That time George Lucas built an entire set just to kill off an extra

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There’s few bits of ground online less well-trodden than the glassy smooth hell-lands marked “complaints about Star Wars” with the 1997 Special Edition re-releases of the movies being perhaps the most controversial releases in the series’ history due to a multitude of seemingly random CGI additions. Arguably one of the most impressive shots in the Special Edition is one that was actually realised entirely with practical effects, thanks in part, to an actress who apparently had a deal with the devil to never age. 

Now this shot is admittedly hard to spot as it occurs after one of the most egregious and oft-derided additions to the Original TrilogyJedi Rocks. A random full-length musical number that occurs after Luke enters Jabba’s palace featuring a host of CGI monstrosities created from scratch to replace a similar, but more subdued scene in the original release of Return of the Jedi. 

To explain, in the original film a musical number does play, but it’s a grimey-ass jazz number called Lapti Nek sung and performed in Jabba’s own language by a host of, at the time, state-of-the-art animatronic puppets. A scene clearly designed to mirror the cantina scene in A New Hope as well as show off a bunch of cool looking aliens costumes.

Also this dipshit is there.

Either way, an amusing irony of this “fix” is that the CGI it contains is so off-puttingly, distractingly bad and horrendously out of place that it overshadows one of the most impressive and seamless additions to the entire Original Trilogy. An extended death scene featuring Jabba’s personal Twi’lek backup dancer and bright green hype gal, Oola.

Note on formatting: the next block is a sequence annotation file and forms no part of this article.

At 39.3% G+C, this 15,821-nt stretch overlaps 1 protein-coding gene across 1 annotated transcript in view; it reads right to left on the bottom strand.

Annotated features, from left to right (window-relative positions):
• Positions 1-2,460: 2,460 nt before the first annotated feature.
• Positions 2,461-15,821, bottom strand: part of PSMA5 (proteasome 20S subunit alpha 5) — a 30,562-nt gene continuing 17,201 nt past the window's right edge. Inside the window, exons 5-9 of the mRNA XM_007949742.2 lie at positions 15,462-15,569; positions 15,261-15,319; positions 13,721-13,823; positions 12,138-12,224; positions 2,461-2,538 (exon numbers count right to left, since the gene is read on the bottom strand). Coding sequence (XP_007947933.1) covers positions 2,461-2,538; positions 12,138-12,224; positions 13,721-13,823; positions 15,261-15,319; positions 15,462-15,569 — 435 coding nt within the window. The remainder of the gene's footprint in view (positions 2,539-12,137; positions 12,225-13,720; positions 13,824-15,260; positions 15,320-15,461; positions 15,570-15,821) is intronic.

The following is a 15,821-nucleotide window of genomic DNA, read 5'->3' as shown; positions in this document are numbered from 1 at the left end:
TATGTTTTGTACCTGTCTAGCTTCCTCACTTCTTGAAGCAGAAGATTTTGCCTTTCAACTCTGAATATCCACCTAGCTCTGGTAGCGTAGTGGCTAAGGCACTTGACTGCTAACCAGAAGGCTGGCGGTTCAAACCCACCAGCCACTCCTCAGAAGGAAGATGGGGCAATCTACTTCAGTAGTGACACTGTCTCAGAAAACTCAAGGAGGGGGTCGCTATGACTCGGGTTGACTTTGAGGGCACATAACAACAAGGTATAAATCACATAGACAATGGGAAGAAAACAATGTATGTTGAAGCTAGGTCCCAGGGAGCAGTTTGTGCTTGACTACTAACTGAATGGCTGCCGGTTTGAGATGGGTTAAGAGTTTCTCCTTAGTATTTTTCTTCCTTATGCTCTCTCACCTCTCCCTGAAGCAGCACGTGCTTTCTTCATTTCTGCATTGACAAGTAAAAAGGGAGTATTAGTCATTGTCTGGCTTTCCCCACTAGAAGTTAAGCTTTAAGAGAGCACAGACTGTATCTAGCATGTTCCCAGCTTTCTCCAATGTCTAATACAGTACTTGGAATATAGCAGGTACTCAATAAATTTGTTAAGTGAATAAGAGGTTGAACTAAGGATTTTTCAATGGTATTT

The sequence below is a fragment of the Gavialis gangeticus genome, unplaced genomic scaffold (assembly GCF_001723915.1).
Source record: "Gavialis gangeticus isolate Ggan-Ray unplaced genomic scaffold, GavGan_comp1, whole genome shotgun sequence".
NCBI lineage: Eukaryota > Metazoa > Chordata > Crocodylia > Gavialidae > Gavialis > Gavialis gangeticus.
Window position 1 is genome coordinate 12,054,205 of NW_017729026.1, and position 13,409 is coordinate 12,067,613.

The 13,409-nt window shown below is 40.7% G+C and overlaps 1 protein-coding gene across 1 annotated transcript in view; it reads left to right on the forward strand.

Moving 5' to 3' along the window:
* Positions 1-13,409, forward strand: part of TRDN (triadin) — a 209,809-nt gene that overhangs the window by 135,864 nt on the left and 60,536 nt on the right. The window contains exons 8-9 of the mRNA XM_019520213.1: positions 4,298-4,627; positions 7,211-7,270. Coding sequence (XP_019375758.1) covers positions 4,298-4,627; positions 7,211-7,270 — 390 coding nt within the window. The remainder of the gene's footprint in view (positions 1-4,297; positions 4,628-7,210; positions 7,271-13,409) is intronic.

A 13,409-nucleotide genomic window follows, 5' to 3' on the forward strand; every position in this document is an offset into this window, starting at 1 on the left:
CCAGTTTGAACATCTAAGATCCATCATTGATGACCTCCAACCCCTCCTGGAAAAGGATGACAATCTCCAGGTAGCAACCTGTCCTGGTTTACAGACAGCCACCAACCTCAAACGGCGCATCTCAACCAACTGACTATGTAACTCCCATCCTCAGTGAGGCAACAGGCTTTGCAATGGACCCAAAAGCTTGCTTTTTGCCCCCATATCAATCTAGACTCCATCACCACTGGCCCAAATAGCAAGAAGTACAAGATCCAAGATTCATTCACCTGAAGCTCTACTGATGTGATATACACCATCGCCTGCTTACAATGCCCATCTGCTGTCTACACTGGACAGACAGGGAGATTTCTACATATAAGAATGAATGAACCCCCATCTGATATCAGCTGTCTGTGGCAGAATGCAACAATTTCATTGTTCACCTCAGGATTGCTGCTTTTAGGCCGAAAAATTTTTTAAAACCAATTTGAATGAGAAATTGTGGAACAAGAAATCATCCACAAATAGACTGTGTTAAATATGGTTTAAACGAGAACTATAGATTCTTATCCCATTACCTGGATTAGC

To explain, in the original release, Jabba Mr Burns’ Oola down a big hole into his rancor pit at which point a scream is heard. In the Special Edition however we not only see Oola eat shit as she tumbles to her inevitable death, but a brief shot of her spotting the rancor and realising that she’s, in technical terms, fucked.

“Fuck.”

Now many critics and fans assumed that this insert was a deleted scene that was restored for the special edition or something because, well, Oola looks exactly the same. Something that is partially the reason the shot even exists.

Confused? Well the story goes that the actress who originally played Oola, Femi Taylor, was initially brought back in for a few pick up shots with the plan being to get her back in costume and dance in front of a blue screen. Presumably so that she could be digitally inserted into any new shots they created for the scene. This plan changed though when Taylor got into costume and producers noticed that she hadn’t aged a day in almost 15 years.

In fact, Taylor looked so good that George Lucas did the most George Lucas thing possible and re-wrote the entire scene to include a shot of Oola tumbling into the rancor hole. His reasoning being that Taylor looking so much like her younger self meant they could film closeups without them looking, off. A courtesy that wasn’t extended to any other actor in the series meaning Taylor has the rare distinction of being the only actor who was invited to reprise their role for the Special Edition re-releases.

What makes this doubly impressive though is that Lucas didn’t just rewrite the scene, but insisted that the crew build an exact replica of the original rancor den set in which to film Oola’s closeup. A shot that was literally a few seconds long and could have easily (and poorly) been realised using the CGI Lucas was so fond of at the time. Making the fact he didn’t and instead insisted upon using practical effects and remaining as true to his original vision as possible kind of amazing. If baffling.

Ironically given the ultimate fate of her character, when asked how she inexplicably avoided ageing in 15 years Taylor’s explanation was that dancing kept her young, somehow. Who knew.